One of my favorite food stories from Good Friend F happened in America, when a restaurant opened to rave reviews. One of her nieces brought her there, telling her dessert in the place was superb. And what was this dessert the Americans –and Pinoys like F’s family — were raving about? Bananas dipped in batter and deep-fried in hot oil, kombo in the local dialect.
That was similar to my experience in this uppity hotel restaurant where we were served bukayo or candied coconut strips.
Of course these were served with ceremony and drama. The American kombo came with chocolate sauce. The five-star bukayo came as the highlight of a dessert called “Sugar Surprise,” spun sugar shaped like a bird and a bird’s nest. In the nest was an egg, made from sugar as well, which you break, and from which oozed out the bukayo.
Stories like this simply affirm what many of us suspect but refuse to embrace: that Pinoy food, even and maybe especially, the ones we consider plain and ordinary do have what it takes to be served in the global dining table. It just takes a little really, but for which we need to unlearn generations of folk wisdom, for these foods to get the worldwide notice they deserve.
Who would have thought that the kombo could earn rave reviews from American foodies? Not that Americans are the measure of good cuisine, but that they, as the rest of the world, could enjoy our own food too.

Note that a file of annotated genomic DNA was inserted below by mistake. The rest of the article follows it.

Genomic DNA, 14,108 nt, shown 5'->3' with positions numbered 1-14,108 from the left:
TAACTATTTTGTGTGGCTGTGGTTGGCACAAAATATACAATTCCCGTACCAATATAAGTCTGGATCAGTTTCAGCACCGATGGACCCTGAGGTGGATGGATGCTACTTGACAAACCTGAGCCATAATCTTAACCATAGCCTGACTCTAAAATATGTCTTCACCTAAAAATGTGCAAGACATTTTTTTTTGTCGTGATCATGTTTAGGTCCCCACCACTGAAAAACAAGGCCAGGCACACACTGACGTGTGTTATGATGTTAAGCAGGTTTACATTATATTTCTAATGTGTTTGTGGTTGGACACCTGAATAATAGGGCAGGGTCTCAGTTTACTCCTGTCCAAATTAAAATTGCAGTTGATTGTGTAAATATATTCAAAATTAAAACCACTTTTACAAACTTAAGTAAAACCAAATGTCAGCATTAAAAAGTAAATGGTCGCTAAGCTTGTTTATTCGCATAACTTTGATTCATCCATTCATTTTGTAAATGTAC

But why, you might want to ask, is it important for the world to discover our ordinary everyday cuisine? Simple: because this is a validation of how rich our culture is, and realizing how rich our culture is can go a long long way in our quest for national identity and nation-building.
Big words you might say. Let’s take the practical side to things: making the world accept our food, especially the ones that can only be sourced from our farms like bananas and coconuts, is good for the economy, for tourism as well as agriculture.
It isn’t incidental that the tourism success of Thailand came parallel to the rise in global popularity of its cuisine, particularly its hot dishes. A world which knows Tom Yam soup and sticky rice with mango slices can easily be enticed to go visit Thailand, there to, what else, eat more Tom Yam and sticky rice, and perhaps the hundred other dishes its street vendors cook up and sell. That’s tourism dollars in.
It is a wonder why for all our push for tourism, we have not embarked as yet on a serious program at promoting our indigenous dishes. While the kombo and the bukayo are good enough as they are now, there are other things we need to do to bring them up to global standards.
First order: how do you keep their flavors fresh for the longest time. I am awed, for example, at how the Thais can keep coconut milk fresh at any time in the day, such as they can serve it even at midnight in their airports where foreigners usually eat sticky rice with mango as their one last taste of the country before boarding their planes.
If we only realize how much potential our fried bananas and bukayo and the rest of what we eat in our everyday, ordinary tables, we would have found an entire food industry where everybody will have a chance to participate. After all, cooking and preparing these dishes is not rocket science, every other Pinoy can do them. To get to that, however, we need to first love them and be proud of them.*